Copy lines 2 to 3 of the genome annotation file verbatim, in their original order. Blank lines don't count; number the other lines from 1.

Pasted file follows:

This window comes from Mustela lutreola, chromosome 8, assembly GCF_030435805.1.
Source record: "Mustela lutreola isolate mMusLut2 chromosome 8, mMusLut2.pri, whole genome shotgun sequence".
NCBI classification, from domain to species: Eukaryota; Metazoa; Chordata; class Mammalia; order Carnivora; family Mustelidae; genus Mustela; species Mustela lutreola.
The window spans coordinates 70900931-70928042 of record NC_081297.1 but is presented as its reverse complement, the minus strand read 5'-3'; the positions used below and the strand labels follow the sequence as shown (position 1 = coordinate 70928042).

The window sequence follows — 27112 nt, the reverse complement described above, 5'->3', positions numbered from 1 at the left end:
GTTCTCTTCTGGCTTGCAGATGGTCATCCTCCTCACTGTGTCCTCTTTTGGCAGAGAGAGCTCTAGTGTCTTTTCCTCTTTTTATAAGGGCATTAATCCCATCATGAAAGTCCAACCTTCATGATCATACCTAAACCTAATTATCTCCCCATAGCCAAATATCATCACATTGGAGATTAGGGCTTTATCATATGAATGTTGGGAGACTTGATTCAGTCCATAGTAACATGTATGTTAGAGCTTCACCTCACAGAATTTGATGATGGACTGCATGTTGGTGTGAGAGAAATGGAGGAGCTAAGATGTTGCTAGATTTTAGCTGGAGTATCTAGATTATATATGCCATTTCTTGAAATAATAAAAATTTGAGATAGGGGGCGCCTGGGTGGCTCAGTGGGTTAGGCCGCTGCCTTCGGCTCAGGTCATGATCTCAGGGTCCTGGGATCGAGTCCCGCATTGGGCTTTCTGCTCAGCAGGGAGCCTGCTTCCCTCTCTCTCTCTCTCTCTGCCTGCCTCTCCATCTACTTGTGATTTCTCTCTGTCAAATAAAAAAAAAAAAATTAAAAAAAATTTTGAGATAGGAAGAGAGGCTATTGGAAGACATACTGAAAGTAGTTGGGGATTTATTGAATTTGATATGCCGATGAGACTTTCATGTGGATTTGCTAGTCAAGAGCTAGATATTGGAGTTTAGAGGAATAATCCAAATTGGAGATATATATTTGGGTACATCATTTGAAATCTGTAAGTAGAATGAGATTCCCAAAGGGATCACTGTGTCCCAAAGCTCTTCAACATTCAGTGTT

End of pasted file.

Source record: "Mustela lutreola isolate mMusLut2 chromosome 8, mMusLut2.pri, whole genome shotgun sequence".
NCBI classification, from domain to species: Eukaryota; Metazoa; Chordata; class Mammalia; order Carnivora; family Mustelidae; genus Mustela; species Mustela lutreola.